Battle on Beverly: What Happens When One L.A. Street Artist Takes Another's Painting and Puts It Into His Own Creation?
|Photo: Joel Revoredo|
At around the same time that CHOD was making trips to Beverly Blvd., Preece was in the car with her boyfriend. Someone sent CHOD's video to her phone. "I didn't really know how to take it," she tells L.A. Weekly. Preece talked to a few friends. The consensus was that this was a diss.
CHOD maintains that his project wasn't a slight against Preece. He says that he picked her because he knew she wrote on the same wall where he often posted work. Also, he knew that she had pieces for sale at Lab Art Gallery.
That's not how Preece sees the situation. She contends that if CHOD wanted to collaborate, he could have contacted her. Preece saw the move as a "personal attack" on her work. "I didn't know if that was his intention, but that's how I took it," she adds.
Preece happened to be in the neighborhood where the art was hanging. "Sure as shit, the painting is still there, glued to the wall with the little placard," Preece recalls. She took the piece off the wall, documenting it on Instagram, and brought it home with her.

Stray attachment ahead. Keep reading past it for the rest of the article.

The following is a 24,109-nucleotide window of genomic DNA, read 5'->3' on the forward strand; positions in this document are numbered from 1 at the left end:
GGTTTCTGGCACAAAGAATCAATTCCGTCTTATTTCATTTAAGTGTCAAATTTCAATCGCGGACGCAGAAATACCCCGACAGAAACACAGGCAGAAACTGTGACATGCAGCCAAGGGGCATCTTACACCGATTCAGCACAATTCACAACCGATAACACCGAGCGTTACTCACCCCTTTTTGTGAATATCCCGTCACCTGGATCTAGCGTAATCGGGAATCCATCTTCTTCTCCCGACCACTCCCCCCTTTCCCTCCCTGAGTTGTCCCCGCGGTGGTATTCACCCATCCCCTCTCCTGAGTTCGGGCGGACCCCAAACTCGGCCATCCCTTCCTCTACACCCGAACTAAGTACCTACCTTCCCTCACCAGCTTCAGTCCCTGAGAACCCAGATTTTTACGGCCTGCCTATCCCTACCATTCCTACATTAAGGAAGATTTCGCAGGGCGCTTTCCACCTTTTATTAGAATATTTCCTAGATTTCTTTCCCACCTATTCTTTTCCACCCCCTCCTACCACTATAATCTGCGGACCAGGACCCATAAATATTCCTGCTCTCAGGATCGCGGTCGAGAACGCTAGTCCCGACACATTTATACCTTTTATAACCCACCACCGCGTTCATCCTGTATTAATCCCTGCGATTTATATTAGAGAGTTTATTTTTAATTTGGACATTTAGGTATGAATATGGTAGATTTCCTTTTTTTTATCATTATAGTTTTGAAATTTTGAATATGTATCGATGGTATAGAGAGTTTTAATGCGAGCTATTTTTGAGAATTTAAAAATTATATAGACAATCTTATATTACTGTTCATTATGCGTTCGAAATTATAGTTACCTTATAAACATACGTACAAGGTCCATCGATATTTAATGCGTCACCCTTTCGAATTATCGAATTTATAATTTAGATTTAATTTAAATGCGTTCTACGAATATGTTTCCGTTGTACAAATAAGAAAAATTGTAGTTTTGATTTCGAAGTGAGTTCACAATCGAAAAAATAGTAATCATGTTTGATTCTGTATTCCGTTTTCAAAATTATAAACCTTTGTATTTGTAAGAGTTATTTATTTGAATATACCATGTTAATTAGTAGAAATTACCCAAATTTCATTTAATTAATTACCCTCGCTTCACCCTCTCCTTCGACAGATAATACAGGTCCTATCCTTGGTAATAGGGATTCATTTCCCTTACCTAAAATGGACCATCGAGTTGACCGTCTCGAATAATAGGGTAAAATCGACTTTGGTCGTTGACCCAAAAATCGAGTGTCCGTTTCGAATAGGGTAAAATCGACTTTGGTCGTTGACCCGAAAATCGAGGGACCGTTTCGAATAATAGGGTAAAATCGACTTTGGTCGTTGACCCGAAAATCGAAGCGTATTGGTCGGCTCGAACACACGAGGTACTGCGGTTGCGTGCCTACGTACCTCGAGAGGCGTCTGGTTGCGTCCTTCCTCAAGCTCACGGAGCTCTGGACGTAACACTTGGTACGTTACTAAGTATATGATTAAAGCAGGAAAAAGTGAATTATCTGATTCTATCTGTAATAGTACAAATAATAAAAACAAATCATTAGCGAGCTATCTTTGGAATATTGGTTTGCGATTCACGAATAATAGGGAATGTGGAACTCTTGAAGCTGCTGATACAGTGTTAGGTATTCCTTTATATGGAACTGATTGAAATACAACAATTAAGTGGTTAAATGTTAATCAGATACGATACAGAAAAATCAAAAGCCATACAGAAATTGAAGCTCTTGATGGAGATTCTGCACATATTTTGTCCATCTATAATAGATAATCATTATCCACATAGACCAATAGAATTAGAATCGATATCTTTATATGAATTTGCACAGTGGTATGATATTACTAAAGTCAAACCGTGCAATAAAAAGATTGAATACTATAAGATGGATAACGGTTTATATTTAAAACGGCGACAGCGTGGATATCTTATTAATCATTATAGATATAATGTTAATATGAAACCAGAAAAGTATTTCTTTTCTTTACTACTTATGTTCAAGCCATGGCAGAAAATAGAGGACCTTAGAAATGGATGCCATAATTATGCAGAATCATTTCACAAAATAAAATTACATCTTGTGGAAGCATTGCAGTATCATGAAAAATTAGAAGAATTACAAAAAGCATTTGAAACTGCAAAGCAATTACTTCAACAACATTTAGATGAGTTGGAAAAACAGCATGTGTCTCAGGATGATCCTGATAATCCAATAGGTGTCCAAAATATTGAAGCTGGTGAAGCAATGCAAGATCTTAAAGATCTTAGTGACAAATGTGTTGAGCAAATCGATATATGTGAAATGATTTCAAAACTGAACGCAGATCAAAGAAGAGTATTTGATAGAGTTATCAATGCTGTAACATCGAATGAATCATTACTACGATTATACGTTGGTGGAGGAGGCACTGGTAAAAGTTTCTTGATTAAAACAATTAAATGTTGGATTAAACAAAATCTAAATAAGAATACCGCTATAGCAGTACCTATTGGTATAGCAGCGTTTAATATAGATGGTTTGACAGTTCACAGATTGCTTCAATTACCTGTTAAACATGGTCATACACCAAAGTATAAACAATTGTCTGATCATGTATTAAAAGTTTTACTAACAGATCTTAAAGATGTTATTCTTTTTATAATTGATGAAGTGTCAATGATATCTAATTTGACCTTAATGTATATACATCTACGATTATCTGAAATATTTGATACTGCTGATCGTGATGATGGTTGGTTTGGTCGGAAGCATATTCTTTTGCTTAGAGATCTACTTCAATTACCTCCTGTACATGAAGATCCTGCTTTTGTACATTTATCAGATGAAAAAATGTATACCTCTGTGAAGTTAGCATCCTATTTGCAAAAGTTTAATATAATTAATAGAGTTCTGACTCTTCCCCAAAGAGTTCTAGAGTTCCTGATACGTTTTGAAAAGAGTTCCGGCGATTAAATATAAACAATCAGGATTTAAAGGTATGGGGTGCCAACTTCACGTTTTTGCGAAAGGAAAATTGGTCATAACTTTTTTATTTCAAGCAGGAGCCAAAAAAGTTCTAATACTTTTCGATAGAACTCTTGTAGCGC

Joel Revoredo The note CHOD attached to the artwork
Then there was the Facebook rant where Preece described CHOD in colorful language. The screen shots of that ended up on street art blog Melrose & Fairfax, who broke the story, alongside CHOD's response to her reaction. The Internet audience divided up into Team Preece and Team CHOD. Comments were heated. Somewhere in this whole mess of comment threads, art happened. It happened because people were talking.
The conversation wasn't quite what CHOD expected. In fact, he says that it's "100 times more interesting" than how he thought this might all unfold.
Value became tied to ownership. Preece created the original work, but she lost ownership when CHOD bought the painting from the gallery. "The piece was now his," Preece says. "He could light it on fire, smash it over somebody's head."
But what CHOD chose to do was add his own contribution to the work and change the price tag from $2500 to $0, leading Preece to take back ownership of the work when she pulled it down from the wall.
"The highest value on this object is placed on it by the original artist," CHOD states. "It's not even a monetary value. She's now selling it for an amount that she'll never see."
There's an unexpected silver lining for Preece too. "When all is said and done, it turned out to be a good thing," she says. "I got paid for the original painting. I got my own painting back. I get to raise money for this charity now."